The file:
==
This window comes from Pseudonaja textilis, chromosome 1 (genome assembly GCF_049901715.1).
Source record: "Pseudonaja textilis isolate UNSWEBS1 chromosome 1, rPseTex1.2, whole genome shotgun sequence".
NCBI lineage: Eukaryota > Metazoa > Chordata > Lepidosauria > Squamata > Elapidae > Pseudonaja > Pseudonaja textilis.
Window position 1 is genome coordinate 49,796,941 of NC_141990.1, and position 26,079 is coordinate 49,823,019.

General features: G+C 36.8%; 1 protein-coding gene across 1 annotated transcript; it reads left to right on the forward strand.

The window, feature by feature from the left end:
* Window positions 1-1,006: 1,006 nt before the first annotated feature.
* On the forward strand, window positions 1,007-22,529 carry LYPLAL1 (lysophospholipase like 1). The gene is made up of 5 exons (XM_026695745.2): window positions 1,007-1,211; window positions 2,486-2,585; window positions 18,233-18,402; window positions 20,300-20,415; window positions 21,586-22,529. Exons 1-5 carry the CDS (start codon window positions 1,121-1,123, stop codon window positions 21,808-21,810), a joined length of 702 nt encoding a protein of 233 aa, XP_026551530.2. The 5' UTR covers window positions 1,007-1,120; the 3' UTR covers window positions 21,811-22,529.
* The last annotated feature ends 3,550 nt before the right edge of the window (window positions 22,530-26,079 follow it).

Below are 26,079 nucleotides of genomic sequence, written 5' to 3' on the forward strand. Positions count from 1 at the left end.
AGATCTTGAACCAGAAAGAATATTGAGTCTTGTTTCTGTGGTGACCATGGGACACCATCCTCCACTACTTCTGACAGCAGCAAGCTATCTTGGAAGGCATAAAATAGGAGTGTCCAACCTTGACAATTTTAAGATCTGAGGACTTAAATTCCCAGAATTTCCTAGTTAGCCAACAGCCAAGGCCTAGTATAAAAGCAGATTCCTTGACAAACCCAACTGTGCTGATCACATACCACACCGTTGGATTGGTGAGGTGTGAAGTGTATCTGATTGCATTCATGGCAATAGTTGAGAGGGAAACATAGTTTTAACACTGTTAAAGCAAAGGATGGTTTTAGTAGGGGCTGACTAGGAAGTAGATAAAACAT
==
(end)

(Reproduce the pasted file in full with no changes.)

This window comes from Pseudonaja textilis, chromosome 1 (genome assembly GCF_049901715.1).
Source record: "Pseudonaja textilis isolate UNSWEBS1 chromosome 1, rPseTex1.2, whole genome shotgun sequence".
NCBI lineage: Eukaryota > Metazoa > Chordata > Lepidosauria > Squamata > Elapidae > Pseudonaja > Pseudonaja textilis.
Window position 1 is genome coordinate 49,796,941 of NC_141990.1, and position 26,079 is coordinate 49,823,019.

General features: G+C 36.8%; 1 protein-coding gene across 1 annotated transcript; it reads left to right on the forward strand.

The window, feature by feature from the left end:
* Window positions 1-1,006: 1,006 nt before the first annotated feature.
* On the forward strand, window positions 1,007-22,529 carry LYPLAL1 (lysophospholipase like 1). The gene is made up of 5 exons (XM_026695745.2): window positions 1,007-1,211; window positions 2,486-2,585; window positions 18,233-18,402; window positions 20,300-20,415; window positions 21,586-22,529. Exons 1-5 carry the CDS (start codon window positions 1,121-1,123, stop codon window positions 21,808-21,810), a joined length of 702 nt encoding a protein of 233 aa, XP_026551530.2. The 5' UTR covers window positions 1,007-1,120; the 3' UTR covers window positions 21,811-22,529.
* The last annotated feature ends 3,550 nt before the right edge of the window (window positions 22,530-26,079 follow it).

Below are 26,079 nucleotides of genomic sequence, written 5' to 3' on the forward strand. Positions count from 1 at the left end.
AGATCTTGAACCAGAAAGAATATTGAGTCTTGTTTCTGTGGTGACCATGGGACACCATCCTCCACTACTTCTGACAGCAGCAAGCTATCTTGGAAGGCATAAAATAGGAGTGTCCAACCTTGACAATTTTAAGATCTGAGGACTTAAATTCCCAGAATTTCCTAGTTAGCCAACAGCCAAGGCCTAGTATAAAAGCAGATTCCTTGACAAACCCAACTGTGCTGATCACATACCACACCGTTGGATTGGTGAGGTGTGAAGTGTATCTGATTGCATTCATGGCAATAGTTGAGAGGGAAACATAGTTTTAACACTGTTAAAGCAAAGGATGGTTTTAGTAGGGGCTGACTAGGAAGTAGATAAAACAT